How to Wash Your Clothes

by Karen Aubourg


     Step one. Don’t fall off the roof, or you’ll get hurt. Sun screen is unnecessary; don’t wear it because your sister will keep calling you an American. It’s okay if the water isn’t warm, just make sure it’s clean. If you see dead flies, remove them. If you don’t see them, it means you’re not looking hard enough. There are always bugs in the water. Don’t act like you know how to wash the clothes already – let your sister teach you. She’s older, and you don’t want to risk seeming arrogant. Offer to get the soap inside. When you return, you’ll see that she has two tubs of water. Pour the soap into one of the tubs. Watch as your sister puts the dirty clothes in. Then watch as she picks up a shirt. Do the same. Watch as she starts to rub the cloth together. Do the same. Watch as she kneads it, like dough. Knead it like dough and don’t say a thing.

     Step two. Watch as she criticizes you. She’ll ask if you’ve ever hand-washed clothing before. You’ll want to say no. You’ll want to tell her about washing machines and how you just need to put a few quarters in and wait. But you don’t say a thing. Then she’ll ask you about life at home. You may start talking, but be aware of the unmerited nauseating guilt that may result as you describe how you get to go to school. As you talk, remember to keep working. She’ll start thinking that you’re too comfortable at home. You’ll find yourself defending your lifestyle. You’ll look down at all of your graphic t-shirts. You’ll remember getting them at the Salvation Army. Rinse off the shirt in the other tub.

     Step three. Wring the shirt. Fold the shirt into fourths, then hold each end. Twist. Watch as your sister does it – she’s much better at it than you are. Try to mimic her. Don’t stop when your hands start to burn. Don’t stop when your palms turn red. When your palms turn red, you’ll think of beets. You’ll remember dicing beets back at home with your mother. You mother was always talking on the phone with your older sister. It was New Year’s Eve, and the two of you were preparing beet salad. The carrots were already boiled and diced, the can of peas were already opened. It’s tradition. You’ll remember that your mother’s first step for you was to turn on the stove. You’ll wonder if your sister thinks you’re Ma’s favorite, since you were the baby of the family, born among skyscrapers. You’ll remember that you sister was born among plantain and mango trees.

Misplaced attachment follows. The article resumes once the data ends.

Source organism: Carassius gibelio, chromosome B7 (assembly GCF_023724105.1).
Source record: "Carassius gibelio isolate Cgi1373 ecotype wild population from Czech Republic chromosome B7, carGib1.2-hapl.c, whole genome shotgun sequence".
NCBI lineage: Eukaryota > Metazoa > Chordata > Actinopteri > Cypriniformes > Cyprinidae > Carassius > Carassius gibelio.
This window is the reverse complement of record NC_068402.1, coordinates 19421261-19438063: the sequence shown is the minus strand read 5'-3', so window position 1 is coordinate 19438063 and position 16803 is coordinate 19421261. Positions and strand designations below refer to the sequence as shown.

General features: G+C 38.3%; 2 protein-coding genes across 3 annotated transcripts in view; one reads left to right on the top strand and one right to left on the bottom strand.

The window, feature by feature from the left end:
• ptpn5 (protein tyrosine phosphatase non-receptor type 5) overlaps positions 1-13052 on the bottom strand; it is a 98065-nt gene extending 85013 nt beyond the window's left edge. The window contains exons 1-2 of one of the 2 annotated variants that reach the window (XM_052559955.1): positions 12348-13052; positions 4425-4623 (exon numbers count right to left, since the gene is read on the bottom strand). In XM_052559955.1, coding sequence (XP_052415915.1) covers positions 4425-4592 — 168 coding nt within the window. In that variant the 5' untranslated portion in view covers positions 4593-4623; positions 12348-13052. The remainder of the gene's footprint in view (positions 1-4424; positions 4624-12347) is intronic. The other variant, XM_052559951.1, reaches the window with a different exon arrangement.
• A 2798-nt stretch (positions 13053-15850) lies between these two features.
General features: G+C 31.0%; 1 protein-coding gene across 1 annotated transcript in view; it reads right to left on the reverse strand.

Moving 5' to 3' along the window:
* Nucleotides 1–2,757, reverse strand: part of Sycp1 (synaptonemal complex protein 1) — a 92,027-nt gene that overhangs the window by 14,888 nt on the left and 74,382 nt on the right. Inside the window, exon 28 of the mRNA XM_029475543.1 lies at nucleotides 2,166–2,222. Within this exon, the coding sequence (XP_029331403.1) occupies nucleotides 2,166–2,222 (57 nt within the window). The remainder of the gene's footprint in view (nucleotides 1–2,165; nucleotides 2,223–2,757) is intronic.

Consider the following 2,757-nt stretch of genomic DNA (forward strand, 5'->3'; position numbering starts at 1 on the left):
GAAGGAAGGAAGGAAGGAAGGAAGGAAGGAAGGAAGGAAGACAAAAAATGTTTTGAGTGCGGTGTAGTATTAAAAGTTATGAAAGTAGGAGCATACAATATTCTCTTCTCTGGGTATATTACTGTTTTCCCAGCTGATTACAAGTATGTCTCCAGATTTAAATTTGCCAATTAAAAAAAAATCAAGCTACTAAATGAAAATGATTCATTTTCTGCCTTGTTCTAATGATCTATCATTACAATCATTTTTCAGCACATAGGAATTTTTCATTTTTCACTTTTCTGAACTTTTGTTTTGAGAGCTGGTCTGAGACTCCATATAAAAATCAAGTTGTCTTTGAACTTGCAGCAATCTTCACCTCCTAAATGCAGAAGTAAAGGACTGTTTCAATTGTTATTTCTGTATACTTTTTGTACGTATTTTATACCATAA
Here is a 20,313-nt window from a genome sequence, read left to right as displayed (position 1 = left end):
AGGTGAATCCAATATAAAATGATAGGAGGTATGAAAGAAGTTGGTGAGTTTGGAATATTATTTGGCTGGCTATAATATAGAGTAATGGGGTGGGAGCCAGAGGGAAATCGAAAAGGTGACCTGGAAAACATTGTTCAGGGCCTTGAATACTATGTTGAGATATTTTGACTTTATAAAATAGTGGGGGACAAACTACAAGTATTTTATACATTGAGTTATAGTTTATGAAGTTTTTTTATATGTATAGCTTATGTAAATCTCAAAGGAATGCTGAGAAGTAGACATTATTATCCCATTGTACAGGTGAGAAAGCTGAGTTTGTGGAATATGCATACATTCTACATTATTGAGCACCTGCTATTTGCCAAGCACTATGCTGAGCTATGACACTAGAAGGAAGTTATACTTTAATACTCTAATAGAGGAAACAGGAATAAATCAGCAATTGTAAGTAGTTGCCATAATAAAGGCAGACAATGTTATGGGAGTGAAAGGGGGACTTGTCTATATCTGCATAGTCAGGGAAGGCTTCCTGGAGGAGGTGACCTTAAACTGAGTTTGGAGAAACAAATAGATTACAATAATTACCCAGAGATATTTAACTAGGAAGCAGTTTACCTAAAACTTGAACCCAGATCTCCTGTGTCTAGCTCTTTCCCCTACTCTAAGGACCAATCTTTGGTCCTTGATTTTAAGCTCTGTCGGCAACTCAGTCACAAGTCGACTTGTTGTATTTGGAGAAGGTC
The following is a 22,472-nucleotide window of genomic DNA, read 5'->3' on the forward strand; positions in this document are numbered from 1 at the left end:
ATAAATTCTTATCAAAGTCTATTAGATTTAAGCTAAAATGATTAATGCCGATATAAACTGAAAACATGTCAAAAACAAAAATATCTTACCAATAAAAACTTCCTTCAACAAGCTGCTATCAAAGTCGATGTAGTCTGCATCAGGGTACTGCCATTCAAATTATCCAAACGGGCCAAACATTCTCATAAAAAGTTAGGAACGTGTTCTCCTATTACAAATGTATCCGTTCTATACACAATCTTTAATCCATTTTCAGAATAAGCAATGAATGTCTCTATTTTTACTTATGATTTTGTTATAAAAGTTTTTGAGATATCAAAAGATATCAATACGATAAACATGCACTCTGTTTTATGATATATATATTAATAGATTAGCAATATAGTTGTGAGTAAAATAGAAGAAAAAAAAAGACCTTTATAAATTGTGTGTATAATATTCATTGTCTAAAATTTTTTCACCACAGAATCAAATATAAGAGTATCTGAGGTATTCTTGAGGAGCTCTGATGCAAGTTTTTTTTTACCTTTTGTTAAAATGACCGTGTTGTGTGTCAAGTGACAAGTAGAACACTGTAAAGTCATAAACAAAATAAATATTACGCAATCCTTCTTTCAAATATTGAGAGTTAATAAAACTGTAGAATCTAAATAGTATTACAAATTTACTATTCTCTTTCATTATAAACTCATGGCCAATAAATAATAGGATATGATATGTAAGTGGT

Step four. When your sister asks what you’re thinking about, just tell her that you’re not thinking about anything. Let her correct your conjugation of “to think.” You’ll find that the two of you are more than half-way done with the washing. Let her hand you a wrung-out shirt. Untwist it, open, and don’t worry when the wind thinks it’s a flag. You’ll notice that it’s your shirt. Lay it out in the sun, where there’s a large square of tin. Don’t touch the tin for long or it’ll burn you. Help your sister lay out the rest of the clothing. Now sit down next to her on the roof, near the edge. Let the sun burn you. Listen to the candle merchant shouting down below. Now listen to the children on the street play. Don’t be bothered by the dust of the concrete roof. Offer to sweep the roof, even though you know that she’ll say no. She’ll ask more questions about life back at home. You’ll pretend to fall asleep in the sun.

     Step five. When she finally visits you, take her to the Laundromat. Tell her where to put the quarters in, how to load the washing machine, which buttons to press, and where to pour the detergent. Enjoy the humming and turning of the machine. For the forty-five minutes the two of you are waiting on the plastic seats, let her tell you about how much she misses her home. Listen to her complaints about the aches and pains. Enjoy watching the machine’s window as the bright clothing tumbles. You may chuckle at your sister’s hypnosis. Now enjoy her silence.


Karen Aubourg is a student at Haverford College. She enjoys French, James Baldwin, and ethnographies.